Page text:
All of these values translate to an improvement of metabolic syndrome as well as a decreased risk of cardiovascular disease.

Polycystic Ovary Syndrome (PCOS)

D-chiro-inositol may help manage PCOS, according to a small study published in Endocrine Practice. For this study, 20 women with PCOS were given either a placebo or 6 grams of D-chiro-inositol once daily for six to eight weeks.

The results revealed that D-chiro-inositol helped treat several abnormalities associated with PCOS, including high blood pressure and elevated levels of blood fats. In addition, elevated testosterone levels (consistent with PCOS-related hormone imbalances) decreased by 73 percent compared to 0 percent for those given a placebo.

Generally speaking, a normalization of hormonal balances translates to an improvement of PCOS symptoms.

Other Benefits

While not standard medical practice, the intravenous use of myo-inositol can significantly reduce the risk of death in infants with acute respiratory distress syndrome (ARDS), according to a collaborative study published in Pediatric Research.

Inositol has also been found to reduce psoriasis symptoms in people taking lithium, a drug commonly prescribed to treat bipolar disorder, depression, schizophrenia, and eating disorders. Depending on the usage, lithium-induced psoriasis can affect anywhere from 3 percent to 45 percent of users.

Possible Side Effects

Inositol is generally considered safe in adults. Side effects, if any, tend to be mild and may include nausea, stomach pain, tiredness, headache, and dizziness. Most side effects occur with doses greater than 12 g per day.

The metabolic effects of inositol may not be appropriate for everyone. Even in people with diabetes, the prolonged use or overuse of inositol may lead to hypoglycemia (low blood sugar).

There is also concern that the stimulation of serotonin may not be appropriate for people with bipolar disorder. It is possible that inositol so may inadvertently spur a manic or hypomanic episode.

There is also some concern that high doses of inositol hexaphosphate may reduce the body's ability to absorb zinc, calcium, iron, and other essential minerals, triggering a nutritional deficiency even if you're eating a balanced diet.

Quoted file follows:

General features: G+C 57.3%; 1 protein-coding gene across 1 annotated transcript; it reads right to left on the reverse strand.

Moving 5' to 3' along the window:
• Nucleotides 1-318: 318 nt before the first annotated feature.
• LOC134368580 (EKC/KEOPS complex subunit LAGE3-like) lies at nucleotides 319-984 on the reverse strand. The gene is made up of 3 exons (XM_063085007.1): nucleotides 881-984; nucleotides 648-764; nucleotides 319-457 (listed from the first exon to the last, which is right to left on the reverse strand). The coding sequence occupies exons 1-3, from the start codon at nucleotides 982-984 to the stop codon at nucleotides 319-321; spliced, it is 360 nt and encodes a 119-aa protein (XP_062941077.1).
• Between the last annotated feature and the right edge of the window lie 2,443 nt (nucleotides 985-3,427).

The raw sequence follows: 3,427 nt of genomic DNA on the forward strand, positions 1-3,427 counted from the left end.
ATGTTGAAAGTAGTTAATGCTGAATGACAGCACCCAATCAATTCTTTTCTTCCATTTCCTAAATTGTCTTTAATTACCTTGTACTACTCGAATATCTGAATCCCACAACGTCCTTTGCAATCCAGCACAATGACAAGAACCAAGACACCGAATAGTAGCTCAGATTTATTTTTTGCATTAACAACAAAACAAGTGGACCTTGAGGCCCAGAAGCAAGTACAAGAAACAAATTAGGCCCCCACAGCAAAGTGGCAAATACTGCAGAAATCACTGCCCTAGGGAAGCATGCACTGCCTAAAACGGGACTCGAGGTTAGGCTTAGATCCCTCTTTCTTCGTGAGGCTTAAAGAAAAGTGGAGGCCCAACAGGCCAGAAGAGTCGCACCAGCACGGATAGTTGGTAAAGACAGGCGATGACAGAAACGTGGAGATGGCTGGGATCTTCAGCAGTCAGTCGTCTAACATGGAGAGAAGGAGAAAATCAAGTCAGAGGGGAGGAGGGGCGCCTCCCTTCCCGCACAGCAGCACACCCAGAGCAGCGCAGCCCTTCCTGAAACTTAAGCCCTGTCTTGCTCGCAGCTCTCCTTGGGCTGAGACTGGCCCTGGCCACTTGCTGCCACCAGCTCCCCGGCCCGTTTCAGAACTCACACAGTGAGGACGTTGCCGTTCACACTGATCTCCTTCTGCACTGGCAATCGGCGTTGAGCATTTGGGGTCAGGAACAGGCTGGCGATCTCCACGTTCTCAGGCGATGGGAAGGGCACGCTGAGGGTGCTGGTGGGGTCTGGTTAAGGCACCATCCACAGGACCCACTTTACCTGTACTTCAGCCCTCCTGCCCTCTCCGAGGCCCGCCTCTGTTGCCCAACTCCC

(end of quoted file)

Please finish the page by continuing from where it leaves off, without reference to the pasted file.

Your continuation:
As a dietary supplement, inositol products are not tested for safety, and their effect on pregnant women, nursing mothers, and children has not been established. As such, it is best to speak with your doctor before trying this or any other natural remedy.

Dosage and Preparation

Inositol supplements are usually provided in a tablet or capsule formation. There is no standardized dosing schedule, but manufacturers will recommend different doses for different conditions.

They can range from 2 gram twice daily to treat metabolic syndrome and PCOS. Lithium-related psoriasis may require up to 6 grams once daily, while some doctors will prescribe up to 12 grams daily to treat extreme anxiety, including panic attacks.

For infants with ARDS, an intravenous dose of 80 to160 milligrams per kilogram (mg/kg) has been used.

What to Look For

Widely available for purchase online, inositol supplements can also be found in natural foods stores and those specializing in dietary supplements. To ensure quality and safety, always look for products tested and approved by an independent certifying body like the U.S. Pharmacopeia (USP), NSF International, or ConsumerLab.

If you decide to take an inositol supplement, speak with your doctor to ensure that it's appropriate based on your health and medical history.

Other Questions

Due to the lack of quality research, it is too soon to consider inositol supplements as an effective, standalone treatment for any health condition. With that being said, inositol is generally well tolerated if taken in moderation.

Alternatively, stock up on foods rich in inositol, most of which offer the fiber and nutrients needed for good, long-term health. This includes fruits, beans, grains, and nuts. Cantaloupe, oats, bran, and citrus fruits (other than lemons) are especially rich in myo-inositol.

Cooking or freezing fruits and vegetables reduces their inositol content. There is very little inositol in milk or yogurt.